The grown Jesus was often asked for miraculous signs that would prove his identity, that would distinguish him from others, that would transcend the common course of nature. As a general rule, he refused such requests. He knew that signs, spectacular as they may be, can be misused and finicky things.

Still, the grown Jesus, at the most inopportune and unexpected times, displayed sign after sign after sign – most often to the benefit of the vast lowly masses among whom he was born rather than for the morbid curiosity of those who would deny and disown him.

But the newborn Jesus did not display any signs that would qualify as signs, per se. There was no crown. There was no robe. There was no throne. There was no blinking neon sign splattering the peaceful night with its urgent message: MESSIAH ON TAP! OPEN!

The signs, rather than distinguishing Jesus from others, identified him with others. He arrived as a helpless babe, just as we all do.

The signs, rather than proclaiming Jesus as one who transcends the common course of nature, identified him as one who descends to the common course of nature. Humanity. Suffering. Rejection. Death.

If you expect God to give you a sign that Christ IS, perhaps you must do as the shepherds did:

Go and look for this thing that has happened, this Person who has arrived.

Look in the least likely of places, where worldly power is absent and heavenly humility reigns.

The shepherds hurried to the village and found it … the baby, lying in the manger. After seeing him, they told everyone what had happened and what the angel had said about the baby. Then they went back to work, praising and glorifying God.

 

 

 

 

 

 

 

 

Dads in the back with the babies

There’s a lot of shouting these days. Also marching, crying, worrying, reflecting, considering, thinking, wondering, praying, celebrating, spewing, planning, mourning, hating, hoping – all kinds of “ing” going on in the heads and hearts of people, “ing” from every hidden nook and cranny of the emotional landscape.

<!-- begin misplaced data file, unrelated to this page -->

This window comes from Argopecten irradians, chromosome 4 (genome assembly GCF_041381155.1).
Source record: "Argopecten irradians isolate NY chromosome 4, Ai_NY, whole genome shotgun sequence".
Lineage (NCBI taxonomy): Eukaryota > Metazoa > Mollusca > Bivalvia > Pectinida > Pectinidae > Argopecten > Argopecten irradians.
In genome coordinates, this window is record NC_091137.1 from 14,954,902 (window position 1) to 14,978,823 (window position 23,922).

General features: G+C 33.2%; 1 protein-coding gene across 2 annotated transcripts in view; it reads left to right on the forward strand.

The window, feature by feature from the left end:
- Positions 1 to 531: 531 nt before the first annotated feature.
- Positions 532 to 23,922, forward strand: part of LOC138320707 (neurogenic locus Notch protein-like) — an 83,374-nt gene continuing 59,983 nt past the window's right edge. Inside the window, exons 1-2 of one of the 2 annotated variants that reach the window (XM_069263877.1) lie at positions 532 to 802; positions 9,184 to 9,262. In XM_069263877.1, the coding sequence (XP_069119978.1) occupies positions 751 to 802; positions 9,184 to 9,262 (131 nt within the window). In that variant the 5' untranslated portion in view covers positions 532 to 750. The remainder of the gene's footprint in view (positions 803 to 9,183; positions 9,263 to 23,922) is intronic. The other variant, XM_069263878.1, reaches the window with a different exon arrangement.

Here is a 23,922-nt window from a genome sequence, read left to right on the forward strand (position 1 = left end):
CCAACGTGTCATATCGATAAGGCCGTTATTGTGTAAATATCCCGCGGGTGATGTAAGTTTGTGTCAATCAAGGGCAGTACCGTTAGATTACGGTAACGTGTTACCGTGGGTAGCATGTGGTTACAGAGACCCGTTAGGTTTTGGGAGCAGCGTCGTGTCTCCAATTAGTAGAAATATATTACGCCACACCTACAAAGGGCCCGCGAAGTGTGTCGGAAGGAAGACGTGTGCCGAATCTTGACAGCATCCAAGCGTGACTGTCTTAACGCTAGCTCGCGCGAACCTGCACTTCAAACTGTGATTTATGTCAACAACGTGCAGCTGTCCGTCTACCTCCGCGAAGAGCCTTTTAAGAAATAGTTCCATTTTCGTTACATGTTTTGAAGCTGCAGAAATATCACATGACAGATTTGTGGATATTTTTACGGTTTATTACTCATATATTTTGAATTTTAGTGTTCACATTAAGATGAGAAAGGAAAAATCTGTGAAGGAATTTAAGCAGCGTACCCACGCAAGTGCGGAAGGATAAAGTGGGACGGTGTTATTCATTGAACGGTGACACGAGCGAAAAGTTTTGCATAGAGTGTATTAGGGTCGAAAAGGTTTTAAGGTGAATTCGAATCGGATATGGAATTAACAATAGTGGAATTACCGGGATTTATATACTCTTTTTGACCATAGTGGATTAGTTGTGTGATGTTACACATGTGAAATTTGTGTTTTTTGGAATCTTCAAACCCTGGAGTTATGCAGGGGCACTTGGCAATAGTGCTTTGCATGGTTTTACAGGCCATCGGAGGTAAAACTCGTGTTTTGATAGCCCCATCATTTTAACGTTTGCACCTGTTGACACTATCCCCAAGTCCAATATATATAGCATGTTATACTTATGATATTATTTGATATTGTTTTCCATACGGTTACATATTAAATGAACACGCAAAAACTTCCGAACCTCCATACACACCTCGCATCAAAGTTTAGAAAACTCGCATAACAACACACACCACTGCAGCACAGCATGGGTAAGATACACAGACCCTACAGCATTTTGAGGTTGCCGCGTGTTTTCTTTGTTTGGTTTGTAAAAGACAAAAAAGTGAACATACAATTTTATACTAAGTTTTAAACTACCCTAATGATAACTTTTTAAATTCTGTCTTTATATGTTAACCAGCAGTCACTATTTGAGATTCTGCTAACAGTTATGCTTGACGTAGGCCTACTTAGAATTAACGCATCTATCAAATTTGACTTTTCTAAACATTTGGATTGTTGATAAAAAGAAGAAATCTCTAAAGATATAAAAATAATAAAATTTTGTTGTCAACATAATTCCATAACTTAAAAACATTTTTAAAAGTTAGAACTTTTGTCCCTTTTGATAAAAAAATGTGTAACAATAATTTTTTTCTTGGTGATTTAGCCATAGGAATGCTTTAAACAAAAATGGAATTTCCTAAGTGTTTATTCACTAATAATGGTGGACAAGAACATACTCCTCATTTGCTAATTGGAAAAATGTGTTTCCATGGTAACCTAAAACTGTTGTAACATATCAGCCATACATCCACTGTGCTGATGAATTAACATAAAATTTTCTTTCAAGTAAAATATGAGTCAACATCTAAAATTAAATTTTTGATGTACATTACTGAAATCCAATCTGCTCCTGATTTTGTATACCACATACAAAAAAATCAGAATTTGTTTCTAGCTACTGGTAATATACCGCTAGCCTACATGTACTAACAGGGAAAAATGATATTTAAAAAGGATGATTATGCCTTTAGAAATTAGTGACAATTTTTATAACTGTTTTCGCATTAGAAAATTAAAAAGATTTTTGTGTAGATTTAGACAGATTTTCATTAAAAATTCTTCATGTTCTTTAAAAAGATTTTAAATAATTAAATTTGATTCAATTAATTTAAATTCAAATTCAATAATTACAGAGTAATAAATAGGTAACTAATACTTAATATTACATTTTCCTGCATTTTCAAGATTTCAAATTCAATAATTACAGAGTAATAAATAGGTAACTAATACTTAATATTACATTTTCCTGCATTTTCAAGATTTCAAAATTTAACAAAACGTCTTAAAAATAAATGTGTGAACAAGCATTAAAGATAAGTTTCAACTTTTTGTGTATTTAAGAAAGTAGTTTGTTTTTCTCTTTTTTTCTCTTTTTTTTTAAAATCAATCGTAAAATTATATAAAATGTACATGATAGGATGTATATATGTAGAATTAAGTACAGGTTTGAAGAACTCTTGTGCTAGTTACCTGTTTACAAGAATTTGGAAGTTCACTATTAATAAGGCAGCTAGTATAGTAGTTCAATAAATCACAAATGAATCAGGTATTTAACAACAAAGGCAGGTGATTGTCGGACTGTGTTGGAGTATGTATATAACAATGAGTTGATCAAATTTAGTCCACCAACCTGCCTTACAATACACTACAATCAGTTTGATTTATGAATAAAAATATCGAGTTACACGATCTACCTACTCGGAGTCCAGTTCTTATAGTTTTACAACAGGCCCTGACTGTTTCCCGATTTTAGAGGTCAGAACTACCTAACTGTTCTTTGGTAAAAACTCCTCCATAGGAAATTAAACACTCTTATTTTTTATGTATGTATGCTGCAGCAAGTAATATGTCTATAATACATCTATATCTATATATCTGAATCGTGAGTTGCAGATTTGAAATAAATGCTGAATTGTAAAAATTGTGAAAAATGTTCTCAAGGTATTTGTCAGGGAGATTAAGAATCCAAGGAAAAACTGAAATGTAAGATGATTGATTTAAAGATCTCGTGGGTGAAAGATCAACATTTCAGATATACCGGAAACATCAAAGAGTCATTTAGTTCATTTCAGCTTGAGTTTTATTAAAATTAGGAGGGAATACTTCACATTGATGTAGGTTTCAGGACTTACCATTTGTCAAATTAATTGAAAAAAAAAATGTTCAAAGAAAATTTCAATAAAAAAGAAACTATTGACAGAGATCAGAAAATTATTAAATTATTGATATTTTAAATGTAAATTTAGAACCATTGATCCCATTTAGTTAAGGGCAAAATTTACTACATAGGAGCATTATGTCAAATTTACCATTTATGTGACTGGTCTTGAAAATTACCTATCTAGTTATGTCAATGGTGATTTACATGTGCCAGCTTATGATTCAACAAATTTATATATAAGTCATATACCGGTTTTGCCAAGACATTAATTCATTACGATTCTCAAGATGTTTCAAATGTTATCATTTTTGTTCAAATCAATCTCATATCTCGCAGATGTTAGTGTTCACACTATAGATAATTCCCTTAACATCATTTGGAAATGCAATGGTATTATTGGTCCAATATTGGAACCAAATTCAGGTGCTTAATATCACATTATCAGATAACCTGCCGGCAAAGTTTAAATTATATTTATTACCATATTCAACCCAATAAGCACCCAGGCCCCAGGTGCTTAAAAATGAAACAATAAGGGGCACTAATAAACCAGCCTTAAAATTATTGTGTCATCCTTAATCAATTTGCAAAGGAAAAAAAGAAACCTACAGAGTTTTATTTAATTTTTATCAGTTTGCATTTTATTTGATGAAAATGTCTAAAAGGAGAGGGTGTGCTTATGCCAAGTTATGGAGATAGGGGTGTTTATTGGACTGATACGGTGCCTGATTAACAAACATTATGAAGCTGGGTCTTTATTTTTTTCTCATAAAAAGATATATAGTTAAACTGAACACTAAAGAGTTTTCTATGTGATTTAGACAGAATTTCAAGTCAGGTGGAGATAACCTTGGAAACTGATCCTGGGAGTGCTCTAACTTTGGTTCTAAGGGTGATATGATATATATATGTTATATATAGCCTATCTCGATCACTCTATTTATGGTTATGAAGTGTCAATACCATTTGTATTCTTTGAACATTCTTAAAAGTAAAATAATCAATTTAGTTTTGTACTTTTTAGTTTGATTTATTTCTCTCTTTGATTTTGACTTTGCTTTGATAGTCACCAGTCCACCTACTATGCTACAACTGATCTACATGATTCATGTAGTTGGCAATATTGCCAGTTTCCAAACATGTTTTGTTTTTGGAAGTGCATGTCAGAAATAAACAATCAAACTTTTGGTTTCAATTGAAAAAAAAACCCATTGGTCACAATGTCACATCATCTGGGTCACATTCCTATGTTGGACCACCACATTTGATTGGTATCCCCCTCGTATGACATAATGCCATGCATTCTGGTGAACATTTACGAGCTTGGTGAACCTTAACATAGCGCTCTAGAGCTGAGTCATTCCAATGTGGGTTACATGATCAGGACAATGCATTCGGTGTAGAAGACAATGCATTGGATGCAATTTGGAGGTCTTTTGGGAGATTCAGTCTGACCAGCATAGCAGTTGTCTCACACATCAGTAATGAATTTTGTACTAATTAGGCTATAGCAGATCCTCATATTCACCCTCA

I’m processing the previous months’ events and all the current “ing” privately. There’s much I could say, but there’s far more that I need to hear, contemplate, and think on.

In the meantime, I find great reason to hope – and the reason lies far outside the realm of most of the current rhetoric.

It lies – to be precise – in the back of my church where on Sunday morning, a group of dads were wearing their babies. The picture’s a bit fuzzy, I know – maybe because it’s not often that a dad wearing a baby snaps a selfie with other dads also wearing babies. It’s not the standard fare of Virtual Stardom. Nor does it jive with the current discursive landscape.

Notice they are all smiling – dads-in-back-with-the-babies

Gracious, it surely does make my heart sing, my soul hope, my spirit rejoice, my mind relax, and my face break into a grin.

Dads in the back with their babies – not just with their babies, but wearing their babies. That’s an “ing” I’m going to dance about all week long. That’s an “ing” I’m all for.

[Coda: We closed the Sunday service reciting the well-known prayer of St. Francis of Assisi, everyone holding hands, across the seats and across the aisles – a room of people who assuredly have different views about all the recent “ing”s. We did it with full hearts, deep trust, abiding hope, and utter faith in the Father of us all, who not only made us and knows us but also wears us tightly bound to his chest. Even when all seems not well, all that matters is very well indeed. Amen.]

Electoral maps do not define me

[I wrote the below post exactly four years ago, which happened to be “the morning after” rather than “election eve.” Even so, the point remains important: that we are not merely tally pinpricks on an electoral map, who may seriously doubt the value of our single vote, but rather we are Imago Dei pinpricks within an infinite cosmos, who can be assured of our present and eternal value. The final voting percentages listed below may be off from this years, but the truthful premise is not.]

Wednesday, 7 November, 2012:

I’m not a political activist, pundit, or powerhouse. That’s why after voting yesterday, I wrote that the precious freedom to vote is of less significance than the precious truth that we are human.